March 28, 2022
Equity crowdfunding is where a private company or an unlisted public company raises capital from a large number of retail investors who contribute a relatively small amount (between AUD$50 and AUD$10,000) in exchange for shares in the company. Equity crowdfunding was legalised in Australia in 2018, and since that time a total of $146 million has been raised, with $46 million raised in the financial year ending in 2021.
On 29 September 2017, the new crowd-sourced funding (CSF) regime came into effect as Part 6D.3A of the Corporations Act 2001 (Cth). The purpose of the new regime was to simplify the disclosure requirements for private companies and unlisted public companies making public offers of shares, while ensuring adequate protections for retail investors. Prior to the introduction of the new crowd-sourced funding regime, a company could only offer shares publicly if it filed a detailed offer information statement or prospectus with ASIC under Part 6D.2 of the Corporations Act 2001 (Cth).
Part 6D.3A of the Corporations Act 2001 (Cth) enables private companies and unlisted public companies to offer ordinary shares to retail investors, through a licensed intermediary’s platform, using an offer document.
The new CSF regime initially only applied to unlisted public companies, but it was extended to apply to private companies from 19 October 2018.
There are two aspects to ensuring a company may make an offer under the CSF regime:
1. the company must be eligible to make offers under the CSF regime; and
2. the company’s offer must be an eligible CSF offer that complies with the issuer cap and other requirements.
A company will be eligible to make offers under the CSF regime if:
1. it is a private company (with a minimum of two directors) or an unlisted public company (limited by shares);
2. its principal place of business is in Australia;
3. the majority of its directors (excluding alternate directors) ordinarily residing in Australia;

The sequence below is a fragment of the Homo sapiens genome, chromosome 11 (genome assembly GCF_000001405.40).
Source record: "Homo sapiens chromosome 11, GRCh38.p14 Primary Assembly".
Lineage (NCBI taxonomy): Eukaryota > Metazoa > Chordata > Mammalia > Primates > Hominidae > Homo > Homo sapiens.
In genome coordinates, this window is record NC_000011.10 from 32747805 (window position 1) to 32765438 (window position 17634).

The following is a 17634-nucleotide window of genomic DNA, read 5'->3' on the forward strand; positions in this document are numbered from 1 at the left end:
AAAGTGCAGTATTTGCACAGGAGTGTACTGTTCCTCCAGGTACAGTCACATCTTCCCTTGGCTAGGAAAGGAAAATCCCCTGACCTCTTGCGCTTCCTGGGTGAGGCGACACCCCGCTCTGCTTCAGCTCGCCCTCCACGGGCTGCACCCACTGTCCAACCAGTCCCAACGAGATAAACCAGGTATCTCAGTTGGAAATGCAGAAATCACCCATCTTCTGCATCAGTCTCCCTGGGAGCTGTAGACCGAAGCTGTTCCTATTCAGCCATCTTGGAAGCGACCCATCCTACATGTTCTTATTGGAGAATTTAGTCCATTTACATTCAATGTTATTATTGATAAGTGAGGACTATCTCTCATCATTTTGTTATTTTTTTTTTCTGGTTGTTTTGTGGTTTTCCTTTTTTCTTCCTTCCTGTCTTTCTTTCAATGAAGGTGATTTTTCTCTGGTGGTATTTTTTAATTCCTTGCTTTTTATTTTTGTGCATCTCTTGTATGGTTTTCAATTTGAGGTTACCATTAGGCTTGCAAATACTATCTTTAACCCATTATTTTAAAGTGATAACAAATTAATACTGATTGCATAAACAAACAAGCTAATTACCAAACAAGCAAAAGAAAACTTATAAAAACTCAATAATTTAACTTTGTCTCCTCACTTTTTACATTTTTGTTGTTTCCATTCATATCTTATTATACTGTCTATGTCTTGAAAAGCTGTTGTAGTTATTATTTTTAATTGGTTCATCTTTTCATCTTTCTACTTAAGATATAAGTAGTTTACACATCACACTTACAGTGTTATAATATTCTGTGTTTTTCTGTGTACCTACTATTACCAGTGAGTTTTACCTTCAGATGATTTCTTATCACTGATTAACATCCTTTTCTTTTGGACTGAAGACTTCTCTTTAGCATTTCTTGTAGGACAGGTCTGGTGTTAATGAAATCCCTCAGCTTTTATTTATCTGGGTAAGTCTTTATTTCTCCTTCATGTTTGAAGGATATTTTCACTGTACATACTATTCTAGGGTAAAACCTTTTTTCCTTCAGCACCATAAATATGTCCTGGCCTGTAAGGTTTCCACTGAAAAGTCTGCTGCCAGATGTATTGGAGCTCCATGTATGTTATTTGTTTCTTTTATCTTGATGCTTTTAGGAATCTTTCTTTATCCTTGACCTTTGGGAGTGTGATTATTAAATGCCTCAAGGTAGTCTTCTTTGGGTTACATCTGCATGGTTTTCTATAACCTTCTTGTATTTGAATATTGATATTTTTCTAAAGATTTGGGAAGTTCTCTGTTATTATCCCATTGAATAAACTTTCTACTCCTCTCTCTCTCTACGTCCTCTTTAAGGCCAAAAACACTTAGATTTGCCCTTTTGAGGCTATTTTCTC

4. its assets and annual revenue do not exceed $25 million (including the assets and revenue of its related parties);
5. it is not listed on a financial market in Australia or overseas (including its related parties); and
6. it does not have a substantial purpose of investing in other companies, entities or schemes (including its related parties).
An offer will be an eligible CSF offer if:
1. it is made by an eligible company;
2. the offer expressly states that it is made under the CSF regime;
3. it is an offer for the issue of fully-paid ordinary shares (offers of partly paid shares, preference shares, options, debentures or other types of securities are not currently permitted under the CSF regime);
4. the funds will not be used to:
a. invest in other companies, entities or schemes; or
b. loan to related parties (other than wholly-owned subsidiaries);
5. complies with the issuer cap (offers to raise no more than $5 million in any 12-month period).
What is the gatekeeper role of the CSF intermediary?
CSF offers can only be made via a licensed CSF intermediary’s platform.
A CSF intermediary must hold an Australian financial services licence (AFSL) with an authorisation to provide a crowd-funding service.
CSF intermediaries provide the following “gatekeeper” functions:
1. The CSF intermediary must perform checks on the offering company, its directors and the CSF offer document.
2. The CSF intermediary must perform checks on investors, including ensuring retail clients do not exceed the investor cap of $10,000 per company in any 12-month period.
3. The CSF intermediary must operate a platform for CSF offers.
4. The CSF intermediary must suspend or close a CSF offer in certain circumstances (e.g. where the CSF offer document is defective).
What is the process for making a CSF offer?
The process for making a CSF offer is as follows:
1. Enter into a hosting arrangement with a CSF intermediary.
2. Prepare a CSF offer document for the offer.
3. Obtain consents required for publication of the CSF offer document.
4. CSF intermediary publishes the CSF offer document on its platform and opens the offer.
5. CSF intermediary suspends or closes the offer.
6. CSF intermediary declares the offer “complete” or “unsuccessful”.
7. Company issues shares or the CSF intermediary refunds investor money.
ASIC has published a template CSF offer document as a guidance tool (and not a prescribed form) to provide a standard structure for CSF offer documents. The minimum information required to be set out in a CSF offer document is set out in Part 6D.3A of the Corporations Regulations 2001 (Cth).
What obligations apply to CSF offers?
A company that makes a CSF offer will be subject to the following obligations:
1. the company and its related parties must not have more than one CSF offer open at a time;
2. the company and its related parties must not provide financial assistance to any retail investors to enable them to invest in the company’s CSF offer;
3. the company must comply with the rules about advertising its CSF offer (including the requirement to include in all advertisements a statement directing investors to the general risk warning and CSF offer document);
4. the company must not engage in misleading or deceptive conduct (further, information published on the CSF intermediary’s platform must not be misleading or deceptive);